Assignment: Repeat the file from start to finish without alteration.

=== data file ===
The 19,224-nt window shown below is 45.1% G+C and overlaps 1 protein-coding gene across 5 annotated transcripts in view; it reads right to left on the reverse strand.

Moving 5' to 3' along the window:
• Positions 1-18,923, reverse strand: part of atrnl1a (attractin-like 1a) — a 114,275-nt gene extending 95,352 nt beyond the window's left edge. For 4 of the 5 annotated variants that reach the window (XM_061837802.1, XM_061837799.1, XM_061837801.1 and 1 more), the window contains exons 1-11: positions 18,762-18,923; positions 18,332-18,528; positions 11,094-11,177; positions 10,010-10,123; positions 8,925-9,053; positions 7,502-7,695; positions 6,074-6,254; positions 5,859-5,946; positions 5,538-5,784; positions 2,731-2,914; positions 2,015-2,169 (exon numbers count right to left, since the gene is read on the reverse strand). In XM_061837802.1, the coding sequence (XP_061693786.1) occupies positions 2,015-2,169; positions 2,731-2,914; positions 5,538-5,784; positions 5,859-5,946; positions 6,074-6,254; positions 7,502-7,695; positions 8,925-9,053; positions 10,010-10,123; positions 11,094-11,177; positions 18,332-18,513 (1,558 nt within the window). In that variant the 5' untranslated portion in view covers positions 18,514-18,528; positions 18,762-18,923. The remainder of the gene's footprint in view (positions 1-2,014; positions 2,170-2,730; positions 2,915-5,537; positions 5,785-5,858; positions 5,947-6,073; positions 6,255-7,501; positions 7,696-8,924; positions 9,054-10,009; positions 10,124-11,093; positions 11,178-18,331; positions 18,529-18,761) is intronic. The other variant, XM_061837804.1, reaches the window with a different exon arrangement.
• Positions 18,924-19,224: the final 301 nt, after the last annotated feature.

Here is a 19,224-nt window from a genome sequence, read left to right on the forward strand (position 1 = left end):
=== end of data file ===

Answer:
The 19,224-nt window shown below is 45.1% G+C and overlaps 1 protein-coding gene across 5 annotated transcripts in view; it reads right to left on the reverse strand.

Moving 5' to 3' along the window:
• Positions 1-18,923, reverse strand: part of atrnl1a (attractin-like 1a) — a 114,275-nt gene extending 95,352 nt beyond the window's left edge. For 4 of the 5 annotated variants that reach the window (XM_061837802.1, XM_061837799.1, XM_061837801.1 and 1 more), the window contains exons 1-11: positions 18,762-18,923; positions 18,332-18,528; positions 11,094-11,177; positions 10,010-10,123; positions 8,925-9,053; positions 7,502-7,695; positions 6,074-6,254; positions 5,859-5,946; positions 5,538-5,784; positions 2,731-2,914; positions 2,015-2,169 (exon numbers count right to left, since the gene is read on the reverse strand). In XM_061837802.1, the coding sequence (XP_061693786.1) occupies positions 2,015-2,169; positions 2,731-2,914; positions 5,538-5,784; positions 5,859-5,946; positions 6,074-6,254; positions 7,502-7,695; positions 8,925-9,053; positions 10,010-10,123; positions 11,094-11,177; positions 18,332-18,513 (1,558 nt within the window). In that variant the 5' untranslated portion in view covers positions 18,514-18,528; positions 18,762-18,923. The remainder of the gene's footprint in view (positions 1-2,014; positions 2,170-2,730; positions 2,915-5,537; positions 5,785-5,858; positions 5,947-6,073; positions 6,255-7,501; positions 7,696-8,924; positions 9,054-10,009; positions 10,124-11,093; positions 11,178-18,331; positions 18,529-18,761) is intronic. The other variant, XM_061837804.1, reaches the window with a different exon arrangement.
• Positions 18,924-19,224: the final 301 nt, after the last annotated feature.

Here is a 19,224-nt window from a genome sequence, read left to right on the forward strand (position 1 = left end):